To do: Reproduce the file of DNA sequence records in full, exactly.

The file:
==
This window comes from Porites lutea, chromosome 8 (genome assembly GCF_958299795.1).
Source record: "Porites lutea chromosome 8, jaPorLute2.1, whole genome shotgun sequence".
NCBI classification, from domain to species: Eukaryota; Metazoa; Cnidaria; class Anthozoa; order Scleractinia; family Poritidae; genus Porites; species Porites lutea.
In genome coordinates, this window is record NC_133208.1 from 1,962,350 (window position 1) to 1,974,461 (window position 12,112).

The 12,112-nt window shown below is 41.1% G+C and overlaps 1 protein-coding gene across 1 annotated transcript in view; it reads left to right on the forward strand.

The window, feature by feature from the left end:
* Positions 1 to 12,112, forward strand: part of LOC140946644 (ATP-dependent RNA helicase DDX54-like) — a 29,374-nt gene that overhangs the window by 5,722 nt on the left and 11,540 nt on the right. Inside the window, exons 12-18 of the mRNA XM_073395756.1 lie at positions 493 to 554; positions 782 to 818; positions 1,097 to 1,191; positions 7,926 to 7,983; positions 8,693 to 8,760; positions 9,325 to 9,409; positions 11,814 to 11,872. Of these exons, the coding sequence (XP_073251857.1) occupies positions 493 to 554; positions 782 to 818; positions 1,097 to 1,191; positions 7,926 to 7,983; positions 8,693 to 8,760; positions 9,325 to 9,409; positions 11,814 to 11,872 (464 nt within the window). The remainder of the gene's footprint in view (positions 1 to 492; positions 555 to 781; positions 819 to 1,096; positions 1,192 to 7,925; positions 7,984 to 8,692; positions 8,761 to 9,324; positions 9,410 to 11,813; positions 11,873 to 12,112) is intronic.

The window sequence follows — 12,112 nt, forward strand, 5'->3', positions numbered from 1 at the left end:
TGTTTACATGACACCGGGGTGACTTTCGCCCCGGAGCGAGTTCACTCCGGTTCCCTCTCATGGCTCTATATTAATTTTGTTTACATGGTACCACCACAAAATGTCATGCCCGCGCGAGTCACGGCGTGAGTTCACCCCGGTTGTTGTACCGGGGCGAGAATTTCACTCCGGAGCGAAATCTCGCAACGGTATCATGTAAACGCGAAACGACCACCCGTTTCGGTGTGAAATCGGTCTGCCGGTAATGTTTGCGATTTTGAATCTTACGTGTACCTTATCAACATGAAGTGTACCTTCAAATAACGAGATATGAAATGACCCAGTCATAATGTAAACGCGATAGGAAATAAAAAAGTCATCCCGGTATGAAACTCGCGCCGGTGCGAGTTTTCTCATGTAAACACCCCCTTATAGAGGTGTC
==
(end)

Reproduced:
This window comes from Porites lutea, chromosome 8 (genome assembly GCF_958299795.1).
Source record: "Porites lutea chromosome 8, jaPorLute2.1, whole genome shotgun sequence".
NCBI classification, from domain to species: Eukaryota; Metazoa; Cnidaria; class Anthozoa; order Scleractinia; family Poritidae; genus Porites; species Porites lutea.
In genome coordinates, this window is record NC_133208.1 from 1,962,350 (window position 1) to 1,974,461 (window position 12,112).

The 12,112-nt window shown below is 41.1% G+C and overlaps 1 protein-coding gene across 1 annotated transcript in view; it reads left to right on the forward strand.

The window, feature by feature from the left end:
* Positions 1 to 12,112, forward strand: part of LOC140946644 (ATP-dependent RNA helicase DDX54-like) — a 29,374-nt gene that overhangs the window by 5,722 nt on the left and 11,540 nt on the right. Inside the window, exons 12-18 of the mRNA XM_073395756.1 lie at positions 493 to 554; positions 782 to 818; positions 1,097 to 1,191; positions 7,926 to 7,983; positions 8,693 to 8,760; positions 9,325 to 9,409; positions 11,814 to 11,872. Of these exons, the coding sequence (XP_073251857.1) occupies positions 493 to 554; positions 782 to 818; positions 1,097 to 1,191; positions 7,926 to 7,983; positions 8,693 to 8,760; positions 9,325 to 9,409; positions 11,814 to 11,872 (464 nt within the window). The remainder of the gene's footprint in view (positions 1 to 492; positions 555 to 781; positions 819 to 1,096; positions 1,192 to 7,925; positions 7,984 to 8,692; positions 8,761 to 9,324; positions 9,410 to 11,813; positions 11,873 to 12,112) is intronic.

The window sequence follows — 12,112 nt, forward strand, 5'->3', positions numbered from 1 at the left end:
TGTTTACATGACACCGGGGTGACTTTCGCCCCGGAGCGAGTTCACTCCGGTTCCCTCTCATGGCTCTATATTAATTTTGTTTACATGGTACCACCACAAAATGTCATGCCCGCGCGAGTCACGGCGTGAGTTCACCCCGGTTGTTGTACCGGGGCGAGAATTTCACTCCGGAGCGAAATCTCGCAACGGTATCATGTAAACGCGAAACGACCACCCGTTTCGGTGTGAAATCGGTCTGCCGGTAATGTTTGCGATTTTGAATCTTACGTGTACCTTATCAACATGAAGTGTACCTTCAAATAACGAGATATGAAATGACCCAGTCATAATGTAAACGCGATAGGAAATAAAAAAGTCATCCCGGTATGAAACTCGCGCCGGTGCGAGTTTTCTCATGTAAACACCCCCTTATAGAGGTGTC